The Nord-du-Québec region, occupying the northern half of the province, is sparsely populated and inhabited by Aboriginal peoples. The climate around the major cities is four-seasons continental with cold and snowy winters combined with warm to hot humid summers, but farther north long winter seasons dominate and as a result the northern areas of the province are marked by tundra conditions. In central Quebec, at comparatively southerly latitudes, winters are severe in inland areas. Quebec independence debates have played a large role in the politics of the province. Parti Québécois governments held referendums on sovereignty in 1980 and 1995. Although neither passed, the 1995 referendum saw the highest voter turnout in Quebec history, at over 93%, only failed by less than 1%. In 2006, the House of Commons of Canada passed a symbolic motion recognizing the "Québécois as a nation within a united Canada". While the province's substantial natural resources have long been the mainstay of its economy, sectors of the knowledge economy such as aerospace and communication technologies and the pharmaceutical industry play leading roles.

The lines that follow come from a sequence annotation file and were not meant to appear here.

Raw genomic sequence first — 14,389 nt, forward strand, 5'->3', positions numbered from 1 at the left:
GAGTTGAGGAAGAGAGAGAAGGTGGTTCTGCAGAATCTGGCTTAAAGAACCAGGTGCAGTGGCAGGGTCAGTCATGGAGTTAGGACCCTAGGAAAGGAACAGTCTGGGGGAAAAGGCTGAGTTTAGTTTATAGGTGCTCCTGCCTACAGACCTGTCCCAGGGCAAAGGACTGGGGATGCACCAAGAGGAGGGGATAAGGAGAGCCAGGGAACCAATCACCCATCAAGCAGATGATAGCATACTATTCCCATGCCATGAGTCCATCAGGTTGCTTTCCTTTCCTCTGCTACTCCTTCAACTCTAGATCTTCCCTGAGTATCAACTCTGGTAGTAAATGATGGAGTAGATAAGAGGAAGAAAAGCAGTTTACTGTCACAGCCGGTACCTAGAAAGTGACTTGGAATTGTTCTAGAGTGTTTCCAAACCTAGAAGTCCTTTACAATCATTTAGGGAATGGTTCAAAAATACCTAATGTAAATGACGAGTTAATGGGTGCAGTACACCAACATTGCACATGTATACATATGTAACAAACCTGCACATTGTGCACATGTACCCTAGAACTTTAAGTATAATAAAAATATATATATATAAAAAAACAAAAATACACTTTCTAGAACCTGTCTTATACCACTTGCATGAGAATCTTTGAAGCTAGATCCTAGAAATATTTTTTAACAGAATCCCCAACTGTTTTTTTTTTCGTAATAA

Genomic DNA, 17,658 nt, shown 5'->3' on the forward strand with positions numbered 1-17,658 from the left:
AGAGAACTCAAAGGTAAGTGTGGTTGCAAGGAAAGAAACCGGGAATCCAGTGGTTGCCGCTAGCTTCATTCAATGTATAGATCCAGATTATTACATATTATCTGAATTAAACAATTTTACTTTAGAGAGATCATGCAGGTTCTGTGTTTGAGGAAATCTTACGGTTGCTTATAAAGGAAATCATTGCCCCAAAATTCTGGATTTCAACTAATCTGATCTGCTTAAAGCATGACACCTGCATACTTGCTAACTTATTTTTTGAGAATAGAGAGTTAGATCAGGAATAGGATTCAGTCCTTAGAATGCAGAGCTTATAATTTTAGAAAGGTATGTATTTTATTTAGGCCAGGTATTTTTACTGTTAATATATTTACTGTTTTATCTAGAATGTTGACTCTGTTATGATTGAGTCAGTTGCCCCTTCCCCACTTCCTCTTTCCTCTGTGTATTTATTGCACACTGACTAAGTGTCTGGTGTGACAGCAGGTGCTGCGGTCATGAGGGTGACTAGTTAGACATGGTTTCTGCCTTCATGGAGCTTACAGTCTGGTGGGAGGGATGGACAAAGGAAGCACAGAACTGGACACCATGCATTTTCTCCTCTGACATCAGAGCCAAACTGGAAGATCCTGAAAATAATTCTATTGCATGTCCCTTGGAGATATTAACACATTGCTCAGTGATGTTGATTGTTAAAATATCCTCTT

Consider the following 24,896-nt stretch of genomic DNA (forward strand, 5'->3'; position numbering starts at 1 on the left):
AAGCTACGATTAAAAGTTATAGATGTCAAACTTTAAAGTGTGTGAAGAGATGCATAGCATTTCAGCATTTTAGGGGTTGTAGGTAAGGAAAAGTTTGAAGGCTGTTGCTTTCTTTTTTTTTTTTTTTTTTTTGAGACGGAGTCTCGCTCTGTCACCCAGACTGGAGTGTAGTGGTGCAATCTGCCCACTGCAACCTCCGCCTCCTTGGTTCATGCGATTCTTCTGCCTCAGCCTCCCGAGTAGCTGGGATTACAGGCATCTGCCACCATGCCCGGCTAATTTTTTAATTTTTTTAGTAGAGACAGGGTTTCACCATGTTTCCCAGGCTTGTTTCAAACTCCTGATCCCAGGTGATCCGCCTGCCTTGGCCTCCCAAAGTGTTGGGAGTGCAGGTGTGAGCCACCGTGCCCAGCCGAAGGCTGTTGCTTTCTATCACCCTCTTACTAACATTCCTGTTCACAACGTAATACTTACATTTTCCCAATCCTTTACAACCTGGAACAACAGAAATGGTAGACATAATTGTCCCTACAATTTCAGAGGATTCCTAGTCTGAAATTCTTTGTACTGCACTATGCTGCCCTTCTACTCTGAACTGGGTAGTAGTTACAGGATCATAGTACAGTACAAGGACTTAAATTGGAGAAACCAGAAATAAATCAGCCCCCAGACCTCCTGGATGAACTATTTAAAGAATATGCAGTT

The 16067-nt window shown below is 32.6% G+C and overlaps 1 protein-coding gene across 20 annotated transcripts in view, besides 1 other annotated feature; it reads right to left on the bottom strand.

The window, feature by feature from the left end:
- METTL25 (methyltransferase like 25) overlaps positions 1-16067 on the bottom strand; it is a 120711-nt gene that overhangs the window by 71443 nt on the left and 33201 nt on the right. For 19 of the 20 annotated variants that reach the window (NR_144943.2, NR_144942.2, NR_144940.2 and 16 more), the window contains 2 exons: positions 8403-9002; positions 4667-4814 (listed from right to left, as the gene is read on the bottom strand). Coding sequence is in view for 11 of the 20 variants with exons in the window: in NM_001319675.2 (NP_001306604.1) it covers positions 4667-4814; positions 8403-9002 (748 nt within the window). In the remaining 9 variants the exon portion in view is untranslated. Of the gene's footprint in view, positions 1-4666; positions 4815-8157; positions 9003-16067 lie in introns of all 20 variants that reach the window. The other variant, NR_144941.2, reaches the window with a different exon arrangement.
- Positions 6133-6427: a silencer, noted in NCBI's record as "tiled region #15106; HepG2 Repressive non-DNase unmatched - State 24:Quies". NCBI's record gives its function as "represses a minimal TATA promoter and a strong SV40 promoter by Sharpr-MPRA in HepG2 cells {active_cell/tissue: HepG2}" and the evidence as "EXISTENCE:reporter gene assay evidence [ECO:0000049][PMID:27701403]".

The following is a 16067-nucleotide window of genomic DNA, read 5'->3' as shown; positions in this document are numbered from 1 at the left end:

These many industries have all contributed to helping Quebec become an economically influential province within Canada, second only to Ontario in economic output. The name "Québec", which comes from the Algonquin word kébec meaning "where the river narrows" referred to the area around Quebec City where the Saint Lawrence River narrows to a cliff-lined gap. Early variations in the spelling of the name included Kébec. French explorer Samuel de Champlain chose the name Québec in 1608 for the colonial outpost he would use as the administrative seat for the French colony of New France; the province is sometimes referred to as "La belle province". The Province of Quebec was founded in the Royal Proclamation of 1763 after the Treaty of Paris formally transferred the French colony of Canada to Britain after the Seven Years' War; the proclamation restricted the province to an area along the banks of the Saint Lawrence River. The Quebec Act of 1774 expanded the territory of the province to include the Great Lakes and the Ohio River Valley and south of Rupert's Land, more or less restoring the borders existing under French rule before the Conquest of 1760.